Applications use a lot of permissions including those needed to access the SD card, use the Internet and so on. Google does a great job of displaying what permissions an app uses before installing, but does not go into full detail about what exactly those permissions do.
So Today We are Explaining you Everything about the App Permissions For Android.
Why does Android have permissions and how are they implemented ?
The sky is the limit when comes to ideas and what is possible with Android apps. Knowing this Google added permissions that need to be defined before the app is allowed to do certain things like access the Internet for example. This stops apps from doing whatever they want without the user’s knowledge. When installing an app from the Google Play Store, a dialog box pops up and the user has to agree that the app can do certain things. Permissions are handled by the Android API framework in the system process. This calls the permission validation mechanism to check that the application has the permission to do what it is trying to do. Some permissions, like BLUETOOTH are handled by the Linux kernel. All of the API calling happens automatically so the developer does not have to worry about making sure the permissions are handled correctly.
What are the app permissions ?
Google provides 17 different permissions developers can use in their apps. The details for each are listed here:
- In-app Purchases – The application offers ways to purchase content inside the app itself. For example, an in-game currency. This will needed to be added to the Androidmanifest to use this permission.
- Device and app history – An app may be able to do read sensitive log data, read web bookmarks and history, retrieve apps and retrieve system internal state. The last one is caused by theandroid.permission.DUMP which allows the app to retrieve state dump information from system services. This can reveal very sensitive information about the device using the app. All of these permissions deal with device and app history.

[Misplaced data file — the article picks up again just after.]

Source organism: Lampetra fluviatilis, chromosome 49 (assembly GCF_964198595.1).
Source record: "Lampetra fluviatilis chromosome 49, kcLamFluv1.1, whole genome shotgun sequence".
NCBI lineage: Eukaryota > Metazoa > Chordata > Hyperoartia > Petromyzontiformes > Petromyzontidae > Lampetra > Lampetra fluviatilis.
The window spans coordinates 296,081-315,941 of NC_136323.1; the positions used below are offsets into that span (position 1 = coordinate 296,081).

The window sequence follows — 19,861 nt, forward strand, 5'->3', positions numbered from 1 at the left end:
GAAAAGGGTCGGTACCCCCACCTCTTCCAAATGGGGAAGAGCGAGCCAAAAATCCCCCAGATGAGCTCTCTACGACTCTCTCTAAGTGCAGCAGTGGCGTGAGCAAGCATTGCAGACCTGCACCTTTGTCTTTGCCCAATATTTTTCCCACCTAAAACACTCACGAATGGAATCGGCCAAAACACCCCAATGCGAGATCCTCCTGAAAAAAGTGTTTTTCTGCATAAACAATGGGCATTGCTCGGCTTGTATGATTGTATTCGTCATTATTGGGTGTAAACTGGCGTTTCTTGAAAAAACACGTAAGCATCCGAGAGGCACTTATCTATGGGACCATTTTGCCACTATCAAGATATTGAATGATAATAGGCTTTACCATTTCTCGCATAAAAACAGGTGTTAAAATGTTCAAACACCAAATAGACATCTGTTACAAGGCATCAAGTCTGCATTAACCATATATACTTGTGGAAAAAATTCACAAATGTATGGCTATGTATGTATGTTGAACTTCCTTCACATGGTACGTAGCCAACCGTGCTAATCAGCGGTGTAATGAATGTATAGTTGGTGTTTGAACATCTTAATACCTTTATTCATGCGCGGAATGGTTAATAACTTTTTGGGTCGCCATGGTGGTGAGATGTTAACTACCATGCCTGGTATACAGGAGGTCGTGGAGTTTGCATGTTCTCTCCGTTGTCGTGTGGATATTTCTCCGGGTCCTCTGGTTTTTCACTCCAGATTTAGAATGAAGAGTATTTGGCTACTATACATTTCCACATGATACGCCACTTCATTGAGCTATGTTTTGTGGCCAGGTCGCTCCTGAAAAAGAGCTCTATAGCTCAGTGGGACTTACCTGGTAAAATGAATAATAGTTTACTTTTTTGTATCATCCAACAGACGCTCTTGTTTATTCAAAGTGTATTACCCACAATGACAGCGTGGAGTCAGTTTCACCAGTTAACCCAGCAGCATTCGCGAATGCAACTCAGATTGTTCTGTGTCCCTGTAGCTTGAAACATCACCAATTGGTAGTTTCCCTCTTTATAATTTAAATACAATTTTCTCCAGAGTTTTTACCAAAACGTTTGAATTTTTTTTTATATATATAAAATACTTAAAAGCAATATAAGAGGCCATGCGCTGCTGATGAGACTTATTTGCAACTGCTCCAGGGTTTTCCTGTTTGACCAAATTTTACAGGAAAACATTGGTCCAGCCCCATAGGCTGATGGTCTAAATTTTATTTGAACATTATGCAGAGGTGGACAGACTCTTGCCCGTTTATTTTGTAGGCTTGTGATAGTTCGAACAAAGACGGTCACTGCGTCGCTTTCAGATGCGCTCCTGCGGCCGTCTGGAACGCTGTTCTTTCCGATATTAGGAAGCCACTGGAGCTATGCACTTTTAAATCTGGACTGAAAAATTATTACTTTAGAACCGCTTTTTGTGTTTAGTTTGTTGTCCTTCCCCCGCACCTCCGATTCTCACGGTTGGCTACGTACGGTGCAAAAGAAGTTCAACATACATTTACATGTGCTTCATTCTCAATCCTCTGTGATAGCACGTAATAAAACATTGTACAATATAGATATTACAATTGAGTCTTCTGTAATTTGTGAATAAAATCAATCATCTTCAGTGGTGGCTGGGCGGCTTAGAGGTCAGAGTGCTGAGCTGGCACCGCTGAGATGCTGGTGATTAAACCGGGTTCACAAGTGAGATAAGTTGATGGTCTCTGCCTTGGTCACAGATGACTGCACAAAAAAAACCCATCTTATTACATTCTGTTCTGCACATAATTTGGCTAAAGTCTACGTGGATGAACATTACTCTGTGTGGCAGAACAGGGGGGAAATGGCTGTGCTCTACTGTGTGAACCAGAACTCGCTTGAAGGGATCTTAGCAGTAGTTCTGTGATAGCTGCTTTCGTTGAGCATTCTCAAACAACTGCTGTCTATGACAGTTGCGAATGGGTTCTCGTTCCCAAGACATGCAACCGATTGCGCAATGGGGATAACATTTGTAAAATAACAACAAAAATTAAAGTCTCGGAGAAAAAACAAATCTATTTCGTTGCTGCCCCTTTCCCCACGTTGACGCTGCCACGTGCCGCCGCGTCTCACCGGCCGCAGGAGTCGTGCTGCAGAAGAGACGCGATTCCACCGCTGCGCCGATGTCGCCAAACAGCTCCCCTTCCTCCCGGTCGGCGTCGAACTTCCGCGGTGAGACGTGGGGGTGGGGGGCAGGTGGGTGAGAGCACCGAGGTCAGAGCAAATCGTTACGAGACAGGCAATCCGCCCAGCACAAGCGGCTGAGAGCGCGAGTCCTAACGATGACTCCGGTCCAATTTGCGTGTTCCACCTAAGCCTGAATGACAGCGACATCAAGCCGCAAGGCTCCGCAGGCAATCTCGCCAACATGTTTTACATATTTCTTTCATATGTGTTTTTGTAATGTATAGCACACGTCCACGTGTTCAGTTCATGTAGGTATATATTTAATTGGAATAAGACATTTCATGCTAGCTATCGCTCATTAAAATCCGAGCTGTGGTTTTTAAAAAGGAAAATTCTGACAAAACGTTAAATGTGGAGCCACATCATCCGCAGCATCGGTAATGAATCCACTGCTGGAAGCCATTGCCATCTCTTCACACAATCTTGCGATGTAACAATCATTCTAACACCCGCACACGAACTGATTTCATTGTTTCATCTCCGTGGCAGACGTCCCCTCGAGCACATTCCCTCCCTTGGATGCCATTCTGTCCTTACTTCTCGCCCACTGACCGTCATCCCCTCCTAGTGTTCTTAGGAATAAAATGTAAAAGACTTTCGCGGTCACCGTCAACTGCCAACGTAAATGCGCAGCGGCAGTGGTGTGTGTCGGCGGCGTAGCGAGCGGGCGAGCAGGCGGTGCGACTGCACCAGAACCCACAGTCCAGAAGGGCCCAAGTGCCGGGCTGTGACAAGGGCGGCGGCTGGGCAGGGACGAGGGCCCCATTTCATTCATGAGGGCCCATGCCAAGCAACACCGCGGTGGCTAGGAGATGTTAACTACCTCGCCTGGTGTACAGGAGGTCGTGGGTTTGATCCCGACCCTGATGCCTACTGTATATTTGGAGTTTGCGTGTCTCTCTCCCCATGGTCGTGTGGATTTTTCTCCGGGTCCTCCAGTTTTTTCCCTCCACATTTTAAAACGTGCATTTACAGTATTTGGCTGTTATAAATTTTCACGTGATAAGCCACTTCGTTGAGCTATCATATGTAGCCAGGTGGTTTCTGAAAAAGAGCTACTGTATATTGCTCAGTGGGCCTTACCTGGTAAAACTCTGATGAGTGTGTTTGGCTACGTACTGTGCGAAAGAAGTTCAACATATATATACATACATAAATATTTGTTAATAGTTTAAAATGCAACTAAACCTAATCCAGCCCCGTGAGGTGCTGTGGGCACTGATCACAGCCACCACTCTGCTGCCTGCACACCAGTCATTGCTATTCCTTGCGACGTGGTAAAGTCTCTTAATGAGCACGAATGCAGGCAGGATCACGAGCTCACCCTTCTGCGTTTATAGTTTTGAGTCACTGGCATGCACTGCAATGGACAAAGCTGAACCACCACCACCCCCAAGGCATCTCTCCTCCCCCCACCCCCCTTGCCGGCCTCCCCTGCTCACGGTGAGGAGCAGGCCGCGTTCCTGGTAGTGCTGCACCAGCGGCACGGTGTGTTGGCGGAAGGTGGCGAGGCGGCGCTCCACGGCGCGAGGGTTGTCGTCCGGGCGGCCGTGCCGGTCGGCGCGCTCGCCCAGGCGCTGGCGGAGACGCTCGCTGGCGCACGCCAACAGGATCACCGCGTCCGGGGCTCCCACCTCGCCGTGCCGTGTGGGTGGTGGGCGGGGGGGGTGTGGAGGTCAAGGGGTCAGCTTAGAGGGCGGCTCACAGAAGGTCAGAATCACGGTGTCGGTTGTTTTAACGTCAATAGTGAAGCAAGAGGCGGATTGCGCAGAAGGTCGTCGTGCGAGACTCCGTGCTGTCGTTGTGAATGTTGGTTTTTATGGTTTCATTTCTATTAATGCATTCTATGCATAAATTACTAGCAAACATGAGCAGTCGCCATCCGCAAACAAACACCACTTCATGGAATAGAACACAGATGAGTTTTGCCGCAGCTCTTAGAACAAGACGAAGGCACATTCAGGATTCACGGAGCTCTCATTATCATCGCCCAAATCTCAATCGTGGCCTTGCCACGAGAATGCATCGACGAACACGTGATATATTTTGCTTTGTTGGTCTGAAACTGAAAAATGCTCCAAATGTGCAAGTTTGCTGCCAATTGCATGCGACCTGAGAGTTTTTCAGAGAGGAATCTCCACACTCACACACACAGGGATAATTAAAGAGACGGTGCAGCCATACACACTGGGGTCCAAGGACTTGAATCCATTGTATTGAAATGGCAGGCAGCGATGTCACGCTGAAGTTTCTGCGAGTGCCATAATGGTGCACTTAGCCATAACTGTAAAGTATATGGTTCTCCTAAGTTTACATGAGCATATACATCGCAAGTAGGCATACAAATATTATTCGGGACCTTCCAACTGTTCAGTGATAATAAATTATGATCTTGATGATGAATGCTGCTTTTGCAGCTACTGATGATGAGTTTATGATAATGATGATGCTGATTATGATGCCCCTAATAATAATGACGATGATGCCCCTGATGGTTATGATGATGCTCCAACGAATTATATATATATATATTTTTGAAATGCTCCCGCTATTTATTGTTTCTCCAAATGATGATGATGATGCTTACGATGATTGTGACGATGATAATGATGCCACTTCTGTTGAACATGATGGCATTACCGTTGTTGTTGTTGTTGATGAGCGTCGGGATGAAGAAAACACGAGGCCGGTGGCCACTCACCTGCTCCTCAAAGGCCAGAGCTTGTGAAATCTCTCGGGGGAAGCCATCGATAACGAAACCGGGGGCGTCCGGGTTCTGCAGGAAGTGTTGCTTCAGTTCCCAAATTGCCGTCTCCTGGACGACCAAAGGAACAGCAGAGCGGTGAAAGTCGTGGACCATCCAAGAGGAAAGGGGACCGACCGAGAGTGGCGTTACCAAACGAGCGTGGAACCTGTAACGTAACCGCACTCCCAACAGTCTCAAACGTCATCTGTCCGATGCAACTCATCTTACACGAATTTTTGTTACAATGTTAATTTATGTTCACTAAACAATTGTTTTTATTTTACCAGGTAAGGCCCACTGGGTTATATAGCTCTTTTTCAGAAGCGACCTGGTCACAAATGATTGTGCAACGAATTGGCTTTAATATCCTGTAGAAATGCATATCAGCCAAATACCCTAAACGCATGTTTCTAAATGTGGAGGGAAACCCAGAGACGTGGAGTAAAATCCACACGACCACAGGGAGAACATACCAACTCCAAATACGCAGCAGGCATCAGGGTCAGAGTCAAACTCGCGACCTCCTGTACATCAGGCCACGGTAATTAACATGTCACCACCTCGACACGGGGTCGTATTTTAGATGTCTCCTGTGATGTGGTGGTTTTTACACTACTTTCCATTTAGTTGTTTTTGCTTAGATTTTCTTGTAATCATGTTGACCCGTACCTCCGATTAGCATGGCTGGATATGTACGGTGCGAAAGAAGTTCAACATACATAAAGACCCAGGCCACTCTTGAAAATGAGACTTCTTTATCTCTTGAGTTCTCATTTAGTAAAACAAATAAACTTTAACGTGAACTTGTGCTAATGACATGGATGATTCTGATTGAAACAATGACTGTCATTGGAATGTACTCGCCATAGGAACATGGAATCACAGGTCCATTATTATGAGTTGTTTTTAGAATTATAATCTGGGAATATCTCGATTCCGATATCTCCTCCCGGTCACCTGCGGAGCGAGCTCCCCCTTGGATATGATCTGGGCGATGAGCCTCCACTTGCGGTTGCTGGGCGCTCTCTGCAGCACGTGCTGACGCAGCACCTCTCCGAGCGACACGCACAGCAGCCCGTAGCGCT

- Cellular data settings– The app can control the device’s mobile network settings and possibly intercept the data received. Here are some examples of the permissions needed.
- Identity – With this permission the app can find accounts on the device, see and modify the owner’s contact card and add or remove contacts from the device. The permission group CONTACTS deals with the user’s contacts while ACCOUNT_MANAGER deals with the user’s accounts.
- Contacts– This permission is similar to last one, however, this one can only access contacts on the device, however, it still has the ability to read and modify them. Googel has put all the permissions neatly into this permissions group.
- Calendar – This permission allows the app to access the user’s calendar and events, even if they include confidential information. This also includes the app being able to make events and send emails to guests without the user’s knowledge.This can be dangerous, this is the permission group needed.
- Location– An app can use the device’s location. This includes two different location settings, approximate and precise. Using the approximate location option, the app gets the device’s location from the network, and the precise option uses the device’s GPS and network to determine the location. To do this, the permission allows the app to access extra location provider commands and GPS.
- SMS – The app can use the device’s SMS and MMS services. This includes the ability to receive text messages (SMS, WAP), read SMS and MMS, edit SMS and MMS, and send SMS and MMS. This can cost money.
- Phone – The app can directly call phone numbers. Read and write the call log, reroute outgoing calls, modify phone state and make calls without the user knowing. Like the SMS permission, this can cost money. This permission group handles everything that has to do with telephony features.